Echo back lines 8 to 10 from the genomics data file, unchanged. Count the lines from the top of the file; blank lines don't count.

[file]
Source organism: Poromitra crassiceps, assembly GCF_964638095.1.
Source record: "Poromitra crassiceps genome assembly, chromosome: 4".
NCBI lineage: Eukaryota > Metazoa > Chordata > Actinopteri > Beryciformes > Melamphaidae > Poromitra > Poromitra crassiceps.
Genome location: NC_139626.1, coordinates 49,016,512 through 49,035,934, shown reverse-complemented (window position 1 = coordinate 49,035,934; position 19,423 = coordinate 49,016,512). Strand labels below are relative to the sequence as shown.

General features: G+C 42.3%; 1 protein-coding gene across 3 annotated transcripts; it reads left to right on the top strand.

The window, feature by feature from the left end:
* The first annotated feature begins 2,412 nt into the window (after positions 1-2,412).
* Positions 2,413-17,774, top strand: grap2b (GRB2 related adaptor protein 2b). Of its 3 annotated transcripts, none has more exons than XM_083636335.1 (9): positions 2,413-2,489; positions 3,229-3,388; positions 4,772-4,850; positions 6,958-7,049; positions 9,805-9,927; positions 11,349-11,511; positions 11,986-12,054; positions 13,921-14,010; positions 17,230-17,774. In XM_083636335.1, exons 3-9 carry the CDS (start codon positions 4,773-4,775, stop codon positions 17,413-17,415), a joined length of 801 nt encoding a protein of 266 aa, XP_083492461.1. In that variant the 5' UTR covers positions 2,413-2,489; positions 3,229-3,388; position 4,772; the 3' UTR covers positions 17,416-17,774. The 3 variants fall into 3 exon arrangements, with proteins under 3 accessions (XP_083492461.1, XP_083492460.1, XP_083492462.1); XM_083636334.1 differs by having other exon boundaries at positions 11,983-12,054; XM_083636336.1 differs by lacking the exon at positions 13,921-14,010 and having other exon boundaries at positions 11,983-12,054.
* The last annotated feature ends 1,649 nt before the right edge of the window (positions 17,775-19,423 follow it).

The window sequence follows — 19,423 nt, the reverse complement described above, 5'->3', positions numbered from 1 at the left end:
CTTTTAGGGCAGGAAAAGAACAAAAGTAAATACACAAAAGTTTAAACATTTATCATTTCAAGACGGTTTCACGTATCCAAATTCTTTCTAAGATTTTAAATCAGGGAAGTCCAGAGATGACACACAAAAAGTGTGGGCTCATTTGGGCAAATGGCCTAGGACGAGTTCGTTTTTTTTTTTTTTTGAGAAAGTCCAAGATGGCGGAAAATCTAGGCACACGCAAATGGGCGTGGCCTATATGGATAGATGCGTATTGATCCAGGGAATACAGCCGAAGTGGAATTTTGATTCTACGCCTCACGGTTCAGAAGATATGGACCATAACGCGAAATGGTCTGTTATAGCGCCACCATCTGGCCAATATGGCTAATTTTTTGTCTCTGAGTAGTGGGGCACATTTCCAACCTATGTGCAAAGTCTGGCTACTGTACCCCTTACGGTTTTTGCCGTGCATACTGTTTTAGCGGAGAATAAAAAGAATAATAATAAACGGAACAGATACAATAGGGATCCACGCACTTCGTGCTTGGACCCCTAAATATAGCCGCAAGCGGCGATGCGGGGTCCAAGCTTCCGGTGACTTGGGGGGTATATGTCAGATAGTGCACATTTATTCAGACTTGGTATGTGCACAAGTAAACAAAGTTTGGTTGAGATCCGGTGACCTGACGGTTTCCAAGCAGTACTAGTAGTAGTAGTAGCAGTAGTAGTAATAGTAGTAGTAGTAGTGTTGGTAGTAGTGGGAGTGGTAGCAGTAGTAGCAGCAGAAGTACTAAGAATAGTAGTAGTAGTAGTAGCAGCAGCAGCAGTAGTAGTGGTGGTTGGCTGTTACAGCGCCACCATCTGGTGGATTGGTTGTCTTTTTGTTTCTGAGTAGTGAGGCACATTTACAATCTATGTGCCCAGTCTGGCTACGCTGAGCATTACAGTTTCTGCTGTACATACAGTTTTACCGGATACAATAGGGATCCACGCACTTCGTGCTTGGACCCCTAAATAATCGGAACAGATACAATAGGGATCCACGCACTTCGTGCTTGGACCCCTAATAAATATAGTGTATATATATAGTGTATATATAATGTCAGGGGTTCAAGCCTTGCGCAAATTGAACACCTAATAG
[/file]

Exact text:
* Positions 2,413-17,774, top strand: grap2b (GRB2 related adaptor protein 2b). Of its 3 annotated transcripts, none has more exons than XM_083636335.1 (9): positions 2,413-2,489; positions 3,229-3,388; positions 4,772-4,850; positions 6,958-7,049; positions 9,805-9,927; positions 11,349-11,511; positions 11,986-12,054; positions 13,921-14,010; positions 17,230-17,774. In XM_083636335.1, exons 3-9 carry the CDS (start codon positions 4,773-4,775, stop codon positions 17,413-17,415), a joined length of 801 nt encoding a protein of 266 aa, XP_083492461.1. In that variant the 5' UTR covers positions 2,413-2,489; positions 3,229-3,388; position 4,772; the 3' UTR covers positions 17,416-17,774. The 3 variants fall into 3 exon arrangements, with proteins under 3 accessions (XP_083492461.1, XP_083492460.1, XP_083492462.1); XM_083636334.1 differs by having other exon boundaries at positions 11,983-12,054; XM_083636336.1 differs by lacking the exon at positions 13,921-14,010 and having other exon boundaries at positions 11,983-12,054.
* The last annotated feature ends 1,649 nt before the right edge of the window (positions 17,775-19,423 follow it).

The window sequence follows — 19,423 nt, the reverse complement described above, 5'->3', positions numbered from 1 at the left end: